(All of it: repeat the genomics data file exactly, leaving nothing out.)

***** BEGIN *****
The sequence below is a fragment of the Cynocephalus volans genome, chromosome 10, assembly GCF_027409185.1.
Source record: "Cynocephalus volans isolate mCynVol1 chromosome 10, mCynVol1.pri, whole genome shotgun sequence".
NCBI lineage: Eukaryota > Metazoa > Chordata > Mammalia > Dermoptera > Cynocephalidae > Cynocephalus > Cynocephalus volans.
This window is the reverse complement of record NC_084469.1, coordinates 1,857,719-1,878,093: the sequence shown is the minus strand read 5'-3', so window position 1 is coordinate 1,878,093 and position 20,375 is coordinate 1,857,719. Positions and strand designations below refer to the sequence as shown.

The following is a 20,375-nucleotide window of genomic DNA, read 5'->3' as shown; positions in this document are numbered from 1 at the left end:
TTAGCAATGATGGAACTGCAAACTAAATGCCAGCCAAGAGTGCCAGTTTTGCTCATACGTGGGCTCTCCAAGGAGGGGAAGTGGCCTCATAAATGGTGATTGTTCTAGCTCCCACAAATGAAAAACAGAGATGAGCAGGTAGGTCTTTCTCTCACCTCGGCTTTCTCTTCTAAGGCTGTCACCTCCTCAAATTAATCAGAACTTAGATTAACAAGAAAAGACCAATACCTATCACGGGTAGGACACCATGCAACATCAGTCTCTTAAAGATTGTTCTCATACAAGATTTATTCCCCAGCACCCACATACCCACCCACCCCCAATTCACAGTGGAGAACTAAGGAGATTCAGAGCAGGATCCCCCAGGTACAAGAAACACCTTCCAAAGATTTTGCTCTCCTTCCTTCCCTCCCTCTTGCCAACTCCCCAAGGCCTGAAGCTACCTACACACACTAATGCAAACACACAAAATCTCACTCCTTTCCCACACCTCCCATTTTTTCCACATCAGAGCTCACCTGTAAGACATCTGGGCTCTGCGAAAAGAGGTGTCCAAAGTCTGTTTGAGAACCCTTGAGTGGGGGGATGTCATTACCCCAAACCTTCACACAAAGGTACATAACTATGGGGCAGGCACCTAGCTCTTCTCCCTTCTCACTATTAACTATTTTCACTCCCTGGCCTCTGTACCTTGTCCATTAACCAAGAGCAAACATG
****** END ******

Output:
The sequence below is a fragment of the Cynocephalus volans genome, chromosome 10, assembly GCF_027409185.1.
Source record: "Cynocephalus volans isolate mCynVol1 chromosome 10, mCynVol1.pri, whole genome shotgun sequence".
NCBI lineage: Eukaryota > Metazoa > Chordata > Mammalia > Dermoptera > Cynocephalidae > Cynocephalus > Cynocephalus volans.
This window is the reverse complement of record NC_084469.1, coordinates 1,857,719-1,878,093: the sequence shown is the minus strand read 5'-3', so window position 1 is coordinate 1,878,093 and position 20,375 is coordinate 1,857,719. Positions and strand designations below refer to the sequence as shown.

The following is a 20,375-nucleotide window of genomic DNA, read 5'->3' as shown; positions in this document are numbered from 1 at the left end:
TTAGCAATGATGGAACTGCAAACTAAATGCCAGCCAAGAGTGCCAGTTTTGCTCATACGTGGGCTCTCCAAGGAGGGGAAGTGGCCTCATAAATGGTGATTGTTCTAGCTCCCACAAATGAAAAACAGAGATGAGCAGGTAGGTCTTTCTCTCACCTCGGCTTTCTCTTCTAAGGCTGTCACCTCCTCAAATTAATCAGAACTTAGATTAACAAGAAAAGACCAATACCTATCACGGGTAGGACACCATGCAACATCAGTCTCTTAAAGATTGTTCTCATACAAGATTTATTCCCCAGCACCCACATACCCACCCACCCCCAATTCACAGTGGAGAACTAAGGAGATTCAGAGCAGGATCCCCCAGGTACAAGAAACACCTTCCAAAGATTTTGCTCTCCTTCCTTCCCTCCCTCTTGCCAACTCCCCAAGGCCTGAAGCTACCTACACACACTAATGCAAACACACAAAATCTCACTCCTTTCCCACACCTCCCATTTTTTCCACATCAGAGCTCACCTGTAAGACATCTGGGCTCTGCGAAAAGAGGTGTCCAAAGTCTGTTTGAGAACCCTTGAGTGGGGGGATGTCATTACCCCAAACCTTCACACAAAGGTACATAACTATGGGGCAGGCACCTAGCTCTTCTCCCTTCTCACTATTAACTATTTTCACTCCCTGGCCTCTGTACCTTGTCCATTAACCAAGAGCAAACATG